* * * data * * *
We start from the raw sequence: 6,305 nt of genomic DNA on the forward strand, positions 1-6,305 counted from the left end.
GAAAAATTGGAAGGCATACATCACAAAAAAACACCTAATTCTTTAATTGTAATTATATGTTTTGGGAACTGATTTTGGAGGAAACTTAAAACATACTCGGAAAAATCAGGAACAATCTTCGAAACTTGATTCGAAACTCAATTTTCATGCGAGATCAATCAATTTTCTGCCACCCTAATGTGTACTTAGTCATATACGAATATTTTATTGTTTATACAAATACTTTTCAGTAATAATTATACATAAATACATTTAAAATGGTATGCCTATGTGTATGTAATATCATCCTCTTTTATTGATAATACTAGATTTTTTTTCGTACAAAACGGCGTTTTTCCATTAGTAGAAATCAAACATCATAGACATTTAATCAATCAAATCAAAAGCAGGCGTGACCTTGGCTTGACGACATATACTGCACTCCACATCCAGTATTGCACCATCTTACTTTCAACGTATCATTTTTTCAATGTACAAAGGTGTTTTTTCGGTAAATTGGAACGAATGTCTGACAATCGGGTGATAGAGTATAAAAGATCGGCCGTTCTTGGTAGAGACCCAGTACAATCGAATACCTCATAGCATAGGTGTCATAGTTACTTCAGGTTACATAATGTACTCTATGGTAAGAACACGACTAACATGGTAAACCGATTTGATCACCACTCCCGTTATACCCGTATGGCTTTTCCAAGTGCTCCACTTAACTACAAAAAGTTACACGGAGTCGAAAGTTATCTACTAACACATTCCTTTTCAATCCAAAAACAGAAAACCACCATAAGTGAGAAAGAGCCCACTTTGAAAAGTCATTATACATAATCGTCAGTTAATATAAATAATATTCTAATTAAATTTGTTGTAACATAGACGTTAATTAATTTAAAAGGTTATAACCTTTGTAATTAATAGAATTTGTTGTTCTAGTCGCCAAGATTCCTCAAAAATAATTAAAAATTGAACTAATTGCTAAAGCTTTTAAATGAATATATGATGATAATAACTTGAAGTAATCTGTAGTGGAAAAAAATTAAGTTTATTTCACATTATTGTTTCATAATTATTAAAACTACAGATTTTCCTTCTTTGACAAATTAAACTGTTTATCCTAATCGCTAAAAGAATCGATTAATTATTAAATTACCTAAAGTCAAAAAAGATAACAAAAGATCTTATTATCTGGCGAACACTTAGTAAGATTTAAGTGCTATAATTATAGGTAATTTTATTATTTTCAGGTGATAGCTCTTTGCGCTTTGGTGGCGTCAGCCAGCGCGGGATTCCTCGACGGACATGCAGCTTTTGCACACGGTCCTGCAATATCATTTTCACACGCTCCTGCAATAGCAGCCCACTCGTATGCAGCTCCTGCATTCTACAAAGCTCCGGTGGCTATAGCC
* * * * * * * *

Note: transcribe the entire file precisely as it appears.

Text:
We start from the raw sequence: 6,305 nt of genomic DNA on the forward strand, positions 1-6,305 counted from the left end.
GAAAAATTGGAAGGCATACATCACAAAAAAACACCTAATTCTTTAATTGTAATTATATGTTTTGGGAACTGATTTTGGAGGAAACTTAAAACATACTCGGAAAAATCAGGAACAATCTTCGAAACTTGATTCGAAACTCAATTTTCATGCGAGATCAATCAATTTTCTGCCACCCTAATGTGTACTTAGTCATATACGAATATTTTATTGTTTATACAAATACTTTTCAGTAATAATTATACATAAATACATTTAAAATGGTATGCCTATGTGTATGTAATATCATCCTCTTTTATTGATAATACTAGATTTTTTTTCGTACAAAACGGCGTTTTTCCATTAGTAGAAATCAAACATCATAGACATTTAATCAATCAAATCAAAAGCAGGCGTGACCTTGGCTTGACGACATATACTGCACTCCACATCCAGTATTGCACCATCTTACTTTCAACGTATCATTTTTTCAATGTACAAAGGTGTTTTTTCGGTAAATTGGAACGAATGTCTGACAATCGGGTGATAGAGTATAAAAGATCGGCCGTTCTTGGTAGAGACCCAGTACAATCGAATACCTCATAGCATAGGTGTCATAGTTACTTCAGGTTACATAATGTACTCTATGGTAAGAACACGACTAACATGGTAAACCGATTTGATCACCACTCCCGTTATACCCGTATGGCTTTTCCAAGTGCTCCACTTAACTACAAAAAGTTACACGGAGTCGAAAGTTATCTACTAACACATTCCTTTTCAATCCAAAAACAGAAAACCACCATAAGTGAGAAAGAGCCCACTTTGAAAAGTCATTATACATAATCGTCAGTTAATATAAATAATATTCTAATTAAATTTGTTGTAACATAGACGTTAATTAATTTAAAAGGTTATAACCTTTGTAATTAATAGAATTTGTTGTTCTAGTCGCCAAGATTCCTCAAAAATAATTAAAAATTGAACTAATTGCTAAAGCTTTTAAATGAATATATGATGATAATAACTTGAAGTAATCTGTAGTGGAAAAAAATTAAGTTTATTTCACATTATTGTTTCATAATTATTAAAACTACAGATTTTCCTTCTTTGACAAATTAAACTGTTTATCCTAATCGCTAAAAGAATCGATTAATTATTAAATTACCTAAAGTCAAAAAAGATAACAAAAGATCTTATTATCTGGCGAACACTTAGTAAGATTTAAGTGCTATAATTATAGGTAATTTTATTATTTTCAGGTGATAGCTCTTTGCGCTTTGGTGGCGTCAGCCAGCGCGGGATTCCTCGACGGACATGCAGCTTTTGCACACGGTCCTGCAATATCATTTTCACACGCTCCTGCAATAGCAGCCCACTCGTATGCAGCTCCTGCATTCTACAAAGCTCCGGTGGCTATAGCC